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If $X$ is a separable Banach space and $(x_n)$ is a basic sequence, then we can define biorthogonal functionals $(x^{*}_n)$ in $X^{*}$ such that $x^{*}_n(x_k)=\delta_{nk}$.

What about conversely? If $(x^{*}_n)$ is a basic sequence in $X^{*}$, can we always find vectors $(x_n)$ in $X$ such that $x^{*}_n(x_k)=\delta_{nk}$? This is true when $X$ is reflexive, but I cannot see a proof or a counterexample when $X$ is not reflexive.

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No, that's not true. Let $\mathbb{N}^* = \mathbb{N} \cup \{\infty\}$ and set $X = C(\mathbb{N}^*) \cong c$ and $X^* = l^1(\mathbb{N}^*) \cong l^1$. Take as the basic sequence of $X^*$ the vectors $e_n$ for $n \in \mathbb{N}^*$. There is no vector $x$ in $c$ with $e_n(x) = 0$ for all $n \in \mathbb{N}$ but $e_\infty(x) \neq 0$.

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  • $\begingroup$ Could you please expand a little? I don't understand very well how $l_1(\mathbb{N}^{*})$ is defined and what is $e_\infty$. What would be the basic sequence in classical $l_1(\mathbb{N})$? $\endgroup$ – Markus May 21 '16 at 22:58
  • $\begingroup$ You know that if $\Omega$ is a compact Hausdorff space then $C(\Omega)^* \cong M(\Omega)$, right? Here $\Omega$ is the one-point compactification of $\mathbb{N}$, the continuous functions on $\Omega$ can be identified with the convergent sequences, and the Borel measures on $\Omega$ can be identified with the functions from $\Omega$ to the scalars whose values are summable. $\endgroup$ – Nik Weaver May 21 '16 at 23:02
  • $\begingroup$ $l^1(\mathbb{N}^*)$ is isometrically isomorphic to $l^1$ by simply rearranging the natural basis vectors $e_n$, putting $e_\infty$ first and shifting all the others up. $\endgroup$ – Nik Weaver May 21 '16 at 23:03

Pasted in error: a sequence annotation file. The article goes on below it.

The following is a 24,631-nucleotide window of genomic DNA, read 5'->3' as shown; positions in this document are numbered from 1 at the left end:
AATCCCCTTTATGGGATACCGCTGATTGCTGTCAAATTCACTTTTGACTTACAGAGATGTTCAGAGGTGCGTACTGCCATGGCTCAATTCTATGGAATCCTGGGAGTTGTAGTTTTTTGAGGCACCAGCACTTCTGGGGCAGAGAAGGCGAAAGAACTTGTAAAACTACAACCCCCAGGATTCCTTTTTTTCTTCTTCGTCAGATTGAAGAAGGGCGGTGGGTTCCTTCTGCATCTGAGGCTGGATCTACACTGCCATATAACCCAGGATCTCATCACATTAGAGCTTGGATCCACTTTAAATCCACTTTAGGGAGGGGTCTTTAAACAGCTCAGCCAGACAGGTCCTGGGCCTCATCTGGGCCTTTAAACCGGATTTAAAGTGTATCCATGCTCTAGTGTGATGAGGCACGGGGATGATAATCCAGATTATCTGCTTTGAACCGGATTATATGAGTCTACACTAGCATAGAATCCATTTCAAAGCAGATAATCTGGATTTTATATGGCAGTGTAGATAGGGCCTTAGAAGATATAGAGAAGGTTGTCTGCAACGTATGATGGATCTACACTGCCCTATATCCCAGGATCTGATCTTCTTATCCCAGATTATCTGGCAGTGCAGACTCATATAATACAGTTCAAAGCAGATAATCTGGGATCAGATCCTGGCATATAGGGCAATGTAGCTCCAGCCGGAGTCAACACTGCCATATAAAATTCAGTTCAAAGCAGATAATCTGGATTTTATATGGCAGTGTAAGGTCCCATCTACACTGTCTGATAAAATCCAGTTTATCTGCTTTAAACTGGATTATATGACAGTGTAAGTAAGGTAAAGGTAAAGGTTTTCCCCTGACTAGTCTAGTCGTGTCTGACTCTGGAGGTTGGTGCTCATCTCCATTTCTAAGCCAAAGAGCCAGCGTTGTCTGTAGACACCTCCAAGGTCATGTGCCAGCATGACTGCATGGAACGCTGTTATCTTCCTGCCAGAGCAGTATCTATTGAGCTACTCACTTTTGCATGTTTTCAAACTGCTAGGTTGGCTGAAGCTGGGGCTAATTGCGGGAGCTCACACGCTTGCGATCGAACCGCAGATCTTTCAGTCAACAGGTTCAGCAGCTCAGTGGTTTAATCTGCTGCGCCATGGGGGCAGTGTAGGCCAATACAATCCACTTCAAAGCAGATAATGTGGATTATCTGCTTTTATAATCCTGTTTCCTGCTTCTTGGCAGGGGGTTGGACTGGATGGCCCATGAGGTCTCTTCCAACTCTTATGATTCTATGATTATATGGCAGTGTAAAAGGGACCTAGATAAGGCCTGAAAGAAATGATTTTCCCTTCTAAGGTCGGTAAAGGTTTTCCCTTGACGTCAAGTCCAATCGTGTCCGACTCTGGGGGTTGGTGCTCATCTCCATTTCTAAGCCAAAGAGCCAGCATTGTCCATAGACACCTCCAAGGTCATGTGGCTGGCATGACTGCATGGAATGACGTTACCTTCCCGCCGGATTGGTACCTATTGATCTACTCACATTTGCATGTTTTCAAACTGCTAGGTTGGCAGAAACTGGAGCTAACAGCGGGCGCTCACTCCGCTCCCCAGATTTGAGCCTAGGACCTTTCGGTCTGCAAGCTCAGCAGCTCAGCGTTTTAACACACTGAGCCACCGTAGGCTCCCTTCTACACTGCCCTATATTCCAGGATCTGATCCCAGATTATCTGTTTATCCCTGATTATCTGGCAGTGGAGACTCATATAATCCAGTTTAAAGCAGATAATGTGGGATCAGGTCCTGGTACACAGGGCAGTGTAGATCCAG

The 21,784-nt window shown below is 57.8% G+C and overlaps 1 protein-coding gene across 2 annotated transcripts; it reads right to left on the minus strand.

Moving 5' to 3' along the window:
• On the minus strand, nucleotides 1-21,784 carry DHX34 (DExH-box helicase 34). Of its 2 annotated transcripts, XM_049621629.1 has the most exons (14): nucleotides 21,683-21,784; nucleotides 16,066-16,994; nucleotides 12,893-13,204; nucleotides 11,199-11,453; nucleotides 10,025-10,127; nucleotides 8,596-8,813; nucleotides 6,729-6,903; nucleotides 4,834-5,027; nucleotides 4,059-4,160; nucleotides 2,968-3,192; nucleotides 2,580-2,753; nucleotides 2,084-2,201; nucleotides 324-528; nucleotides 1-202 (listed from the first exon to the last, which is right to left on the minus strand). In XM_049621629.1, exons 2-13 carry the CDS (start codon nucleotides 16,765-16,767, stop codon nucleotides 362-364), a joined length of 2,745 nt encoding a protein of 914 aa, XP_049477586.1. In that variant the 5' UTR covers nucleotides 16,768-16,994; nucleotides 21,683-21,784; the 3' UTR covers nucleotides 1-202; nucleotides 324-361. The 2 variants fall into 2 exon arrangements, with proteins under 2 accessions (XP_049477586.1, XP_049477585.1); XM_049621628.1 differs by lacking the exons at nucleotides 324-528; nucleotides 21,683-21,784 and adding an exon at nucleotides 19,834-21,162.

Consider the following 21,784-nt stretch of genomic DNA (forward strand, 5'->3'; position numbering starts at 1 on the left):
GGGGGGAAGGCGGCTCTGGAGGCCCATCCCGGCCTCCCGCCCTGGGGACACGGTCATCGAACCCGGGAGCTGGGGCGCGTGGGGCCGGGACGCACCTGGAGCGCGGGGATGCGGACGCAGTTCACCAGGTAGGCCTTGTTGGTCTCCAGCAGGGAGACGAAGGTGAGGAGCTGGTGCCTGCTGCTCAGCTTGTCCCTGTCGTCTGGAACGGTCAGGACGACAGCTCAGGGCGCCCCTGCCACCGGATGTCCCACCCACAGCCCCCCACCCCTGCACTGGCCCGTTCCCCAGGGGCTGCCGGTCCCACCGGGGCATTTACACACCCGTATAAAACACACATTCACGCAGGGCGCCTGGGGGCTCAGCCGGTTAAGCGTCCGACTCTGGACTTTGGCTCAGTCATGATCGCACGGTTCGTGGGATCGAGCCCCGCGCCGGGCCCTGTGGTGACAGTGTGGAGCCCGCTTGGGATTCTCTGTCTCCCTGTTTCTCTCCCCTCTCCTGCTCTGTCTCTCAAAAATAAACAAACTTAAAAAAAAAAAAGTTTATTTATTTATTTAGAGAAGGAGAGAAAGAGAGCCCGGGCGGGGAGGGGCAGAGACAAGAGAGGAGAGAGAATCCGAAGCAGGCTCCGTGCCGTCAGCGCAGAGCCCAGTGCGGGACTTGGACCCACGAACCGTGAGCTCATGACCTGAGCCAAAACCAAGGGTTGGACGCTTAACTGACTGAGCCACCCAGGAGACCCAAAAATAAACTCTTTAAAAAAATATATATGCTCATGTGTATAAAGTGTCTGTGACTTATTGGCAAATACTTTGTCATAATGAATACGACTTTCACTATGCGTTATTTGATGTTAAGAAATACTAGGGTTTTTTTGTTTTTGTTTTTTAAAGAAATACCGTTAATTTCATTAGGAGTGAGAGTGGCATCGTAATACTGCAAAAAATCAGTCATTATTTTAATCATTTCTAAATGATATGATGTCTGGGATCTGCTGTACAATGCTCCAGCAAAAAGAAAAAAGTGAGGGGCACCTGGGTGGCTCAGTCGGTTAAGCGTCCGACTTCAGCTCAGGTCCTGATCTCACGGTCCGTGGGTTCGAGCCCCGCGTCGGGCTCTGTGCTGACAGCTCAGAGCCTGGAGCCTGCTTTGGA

• $\begingroup$ Thank you. Can you find such a sequence in any non-reflexive Banach space? Seems like a harder question. $\endgroup$ – Markus May 22 '16 at 0:09
  • $\begingroup$ I don't know. That does sound harder. $\endgroup$ – Nik Weaver May 22 '16 at 0:50
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Yes, there is such a sequence in any non-reflexive Banach space.

It is known$^\#$ that if $Y$ is not reflexive, then $Y$ contains a basic sequence that is not boundedly complete. So if $X$ is not reflexive, then there is a semi-normalized basic sequence $(x_n^*)_{n=1}^\infty$ in $X^*$ s.t. $\sup_n \|\sum_{k=1}^n x_k^*\| < \infty$. Assume that $(x_n) \subset X$ is biorthogonal to $(x_n^*)$ (else you are done). Let $x_0^*$ be a weak$^*$ cluster point of $(\sum_{k=1}^n x_k^*)_n$. Necessarily $\langle x_0^* , x_n\rangle =1 $ for all $n\ge 1$, but $x_0^*$ is not in the normed closed span of $(x_n^*)$ because $(x_n^*)_{n=1}^\infty$ is basic, and hence $(x_n^*)_{n=0}^\infty$ is basic and not biorthogonal to any sequence in $X$.

# It is inconvenient right now for me to look for a reference for this result. It certainly is in Ivan Singer's book on bases; probably in volume one. It is almost proved in Albiac-Kalton but not stated there.

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